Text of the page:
I have just one nit-pick: IMO, some of the best-sounding classical recordings of all time date from the late 1950s and early 1960s, under the label "RCA Living Stereo". They used a much smaller number of microphones than most "full-orchestra" recording engineers use these days, but they placed them with care and mixed them together with amazing results.

        Your post was great, better than any I have made. Thank you!

        Comment


        • Originally posted by lyamc View Post
          I just want to break this down a little bit.
          48,000 Hz is the max that anyone needs for listening to music because it's more than double what people are able to actually hear.
          Agreed. Just to nit-pick a bit, sampling and hearing frequency are not the same.
          We can can only encode (analog) frequencies up to half the sampling frequency by the Nyquist-Shannon sampling theorem. As a result, 44.1kHz, i.e. 48kHz, can only encode frequencies up to 22.1kHz, i.e. 24kHz, in theory. Higher frequencies must be filtered to avoid aliasing.
          48kHz seems to be the new norm in audio equipment (default in Linux?) and files are now often encoded as such because people don't want their DACs to resample the music. I am not sure if there is a specific reason why the industry adopted 48kHz..

          Originally posted by lyamc View Post
          When using lower and lower compression, the highest frequencies are decreased, creating a sort of compression that causes the "harsh" sounding high frequencies. For instance, if you had snare hits that were in the 12,000 to 20,000+ range and you compress that, what is left is just the lower 12,000 Hz which sounds harsh because the audio waveform loses a part of its shape. Audibly you're hearing something being "harsh" and visually you're seeing an altered waveform.

          Personally, I find that opus at 192kb/s or higher as indistinguishable 99% of the time. There might be the odd song or moment in a song but generally it is excellent and you need audio equipment that is capable of faithfully representing the sounds.
          Definitely. Personally, I'm fine with lossless for local music but, now that I think about it, opus could be a really good option for plecs/emby remote streaming.

          Comment


          • Originally posted by rickst29 View Post
            I strongly agree with all of this. I am especially "spoiled" in judging the reproduction of spacial qualities (both the stereo "width" and the "depth" of a stage), of Orchestra recordings: I have usually been sitting in the second best spot for listening (right next to the conductor), and I am often asked to stop playing and step into the audience areas to judge microphone balance for large-scale performances being boosted by PA systems. At home, I have two set-ups which are arranged to create good sound, with pretty good speakers. One is much better than the other -primarily because of room properties - and I use it for all of my critical listening.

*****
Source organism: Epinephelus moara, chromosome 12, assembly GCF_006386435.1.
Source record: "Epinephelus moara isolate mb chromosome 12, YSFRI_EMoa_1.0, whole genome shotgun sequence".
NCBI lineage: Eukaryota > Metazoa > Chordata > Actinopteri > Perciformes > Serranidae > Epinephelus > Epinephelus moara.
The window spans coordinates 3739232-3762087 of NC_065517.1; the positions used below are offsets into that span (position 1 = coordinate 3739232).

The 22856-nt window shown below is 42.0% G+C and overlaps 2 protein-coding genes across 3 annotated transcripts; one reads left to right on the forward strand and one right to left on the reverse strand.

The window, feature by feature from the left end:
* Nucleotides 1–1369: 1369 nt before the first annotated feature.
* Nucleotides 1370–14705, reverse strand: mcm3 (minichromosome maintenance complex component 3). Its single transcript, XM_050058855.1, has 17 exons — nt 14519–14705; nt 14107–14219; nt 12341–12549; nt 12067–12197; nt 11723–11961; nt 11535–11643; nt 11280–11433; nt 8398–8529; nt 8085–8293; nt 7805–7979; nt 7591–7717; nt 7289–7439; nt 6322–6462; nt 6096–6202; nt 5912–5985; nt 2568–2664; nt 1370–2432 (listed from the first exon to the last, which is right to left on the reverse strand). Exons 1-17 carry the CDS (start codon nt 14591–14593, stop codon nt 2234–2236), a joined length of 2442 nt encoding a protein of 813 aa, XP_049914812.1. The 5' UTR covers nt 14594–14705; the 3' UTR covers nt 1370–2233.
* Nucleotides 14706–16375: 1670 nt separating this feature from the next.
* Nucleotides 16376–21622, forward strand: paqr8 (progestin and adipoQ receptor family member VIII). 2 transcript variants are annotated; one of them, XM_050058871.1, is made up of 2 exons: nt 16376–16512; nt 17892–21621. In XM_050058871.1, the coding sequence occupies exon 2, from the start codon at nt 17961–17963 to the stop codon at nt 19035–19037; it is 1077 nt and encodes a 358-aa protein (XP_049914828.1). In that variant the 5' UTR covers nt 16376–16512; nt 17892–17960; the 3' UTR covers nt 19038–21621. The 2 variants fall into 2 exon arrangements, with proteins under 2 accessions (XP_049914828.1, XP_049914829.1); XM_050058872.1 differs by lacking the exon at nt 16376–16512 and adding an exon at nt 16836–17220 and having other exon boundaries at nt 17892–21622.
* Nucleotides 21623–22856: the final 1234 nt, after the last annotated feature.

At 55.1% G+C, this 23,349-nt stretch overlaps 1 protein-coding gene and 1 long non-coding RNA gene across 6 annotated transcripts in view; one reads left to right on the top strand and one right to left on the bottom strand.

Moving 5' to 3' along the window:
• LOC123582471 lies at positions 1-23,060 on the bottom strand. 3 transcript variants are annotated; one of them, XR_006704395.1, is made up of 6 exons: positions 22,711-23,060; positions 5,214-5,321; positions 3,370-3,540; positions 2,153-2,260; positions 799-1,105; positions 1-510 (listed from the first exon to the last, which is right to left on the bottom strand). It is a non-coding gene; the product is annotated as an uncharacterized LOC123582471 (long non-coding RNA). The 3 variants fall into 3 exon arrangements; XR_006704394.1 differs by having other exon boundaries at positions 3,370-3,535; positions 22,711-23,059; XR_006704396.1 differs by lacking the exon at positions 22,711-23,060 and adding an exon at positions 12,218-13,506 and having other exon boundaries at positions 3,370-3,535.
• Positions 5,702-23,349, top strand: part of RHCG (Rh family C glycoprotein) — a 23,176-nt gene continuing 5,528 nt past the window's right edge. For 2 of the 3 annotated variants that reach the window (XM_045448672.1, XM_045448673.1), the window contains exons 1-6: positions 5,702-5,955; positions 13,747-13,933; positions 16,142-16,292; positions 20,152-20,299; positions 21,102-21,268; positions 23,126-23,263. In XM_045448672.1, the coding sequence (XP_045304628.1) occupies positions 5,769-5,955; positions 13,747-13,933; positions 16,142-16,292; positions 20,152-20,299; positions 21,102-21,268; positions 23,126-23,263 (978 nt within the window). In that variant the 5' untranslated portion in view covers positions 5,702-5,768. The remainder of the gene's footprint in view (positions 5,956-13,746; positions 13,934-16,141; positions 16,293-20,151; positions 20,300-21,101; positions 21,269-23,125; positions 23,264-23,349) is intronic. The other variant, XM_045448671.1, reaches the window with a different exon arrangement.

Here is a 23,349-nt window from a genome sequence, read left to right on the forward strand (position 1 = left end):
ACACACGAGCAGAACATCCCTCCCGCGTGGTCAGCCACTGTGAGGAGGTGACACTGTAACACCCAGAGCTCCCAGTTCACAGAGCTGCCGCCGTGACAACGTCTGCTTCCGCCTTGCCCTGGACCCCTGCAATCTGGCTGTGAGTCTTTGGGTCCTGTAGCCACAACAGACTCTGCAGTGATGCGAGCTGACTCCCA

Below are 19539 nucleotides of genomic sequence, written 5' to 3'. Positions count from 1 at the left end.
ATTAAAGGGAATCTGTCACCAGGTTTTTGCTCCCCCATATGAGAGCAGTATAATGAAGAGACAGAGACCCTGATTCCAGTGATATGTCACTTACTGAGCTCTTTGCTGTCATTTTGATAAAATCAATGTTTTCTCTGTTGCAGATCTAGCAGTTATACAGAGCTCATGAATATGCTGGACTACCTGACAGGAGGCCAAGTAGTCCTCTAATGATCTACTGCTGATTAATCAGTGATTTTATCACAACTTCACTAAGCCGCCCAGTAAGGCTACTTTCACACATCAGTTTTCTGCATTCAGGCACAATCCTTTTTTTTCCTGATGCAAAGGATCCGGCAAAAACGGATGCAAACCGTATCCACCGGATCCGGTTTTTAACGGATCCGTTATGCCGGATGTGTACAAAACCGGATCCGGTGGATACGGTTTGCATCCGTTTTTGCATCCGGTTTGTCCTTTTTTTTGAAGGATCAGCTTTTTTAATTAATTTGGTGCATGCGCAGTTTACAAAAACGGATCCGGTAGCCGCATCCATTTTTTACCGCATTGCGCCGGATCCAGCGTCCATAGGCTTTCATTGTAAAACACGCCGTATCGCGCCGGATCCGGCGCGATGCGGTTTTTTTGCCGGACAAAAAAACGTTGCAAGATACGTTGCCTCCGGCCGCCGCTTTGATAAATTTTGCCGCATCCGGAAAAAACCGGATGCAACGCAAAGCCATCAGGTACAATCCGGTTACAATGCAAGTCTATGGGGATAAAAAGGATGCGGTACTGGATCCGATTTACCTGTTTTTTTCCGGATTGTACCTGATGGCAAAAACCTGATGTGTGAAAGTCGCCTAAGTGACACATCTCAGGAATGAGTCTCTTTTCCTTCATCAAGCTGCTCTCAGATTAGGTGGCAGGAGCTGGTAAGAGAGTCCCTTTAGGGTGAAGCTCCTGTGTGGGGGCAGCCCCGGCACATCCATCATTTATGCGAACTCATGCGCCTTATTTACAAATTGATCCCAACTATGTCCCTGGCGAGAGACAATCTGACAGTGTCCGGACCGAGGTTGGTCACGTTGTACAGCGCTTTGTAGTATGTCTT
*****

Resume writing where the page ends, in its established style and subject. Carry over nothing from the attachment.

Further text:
This is the part that I rarely - if ever - get quite right on my audio setups. For some reason, I am always left somewhat underwhelmed from many orchestra recordings. I know how it sounds on stage (former player) and as a listener but I don't think I can get anywhere close at home. It is quite possible that I simply won't accept that speakers + living room can sound as good as an orchestra + opera house. There are other explanations of course. One could be that some orchestral recordings are too high-fidelity, i.e. they would need to be replayed in an opera house for "proper" listening. Another could be that the typical background noise of my home of ~30-40dB (city center) is simply too high or that the room(s) are not well enough (audio) conditioned..
            I really don't know but I'd certainly appreciate any suggestions.

            Originally posted by rickst29 View Post
            I have just one nit-pick: IMO, some of the best-sounding classical recordings of all time date from the late 1950s and early 1960s, under the label "RCA Living Stereo". They used a much smaller number of microphones than most "full-orchestra" recording engineers use these days, but they placed them with care and mixed them together with amazing results.
            Thank you for the suggestions! I'll have a look at their records. Is there any particular one that stands out?
            Last edited by mppix; 07-09-2020, 07:12 PM.

            Comment


            • I try to keep as much of my music in two forms: FLAC for storage and for my own listening pleasure, and Opus for everyone else.

              Comment


              • Originally posted by mppix View Post
                This is the part that I rarely - if ever - get quite right on my audio setups. For some reason, I am always left somewhat underwhelmed from many orchestra recordings. I know how it sounds on stage (former player) and as a listener but I don't think I can get anywhere close at home. It is quite possible that I simply won't accept that speakers + living room can sound as good as an orchestra + opera house. There are other explanations of course. One could be that some orchestral recordings are too high-fidelity, i.e. they would need to be replayed in an opera house for "proper" listening.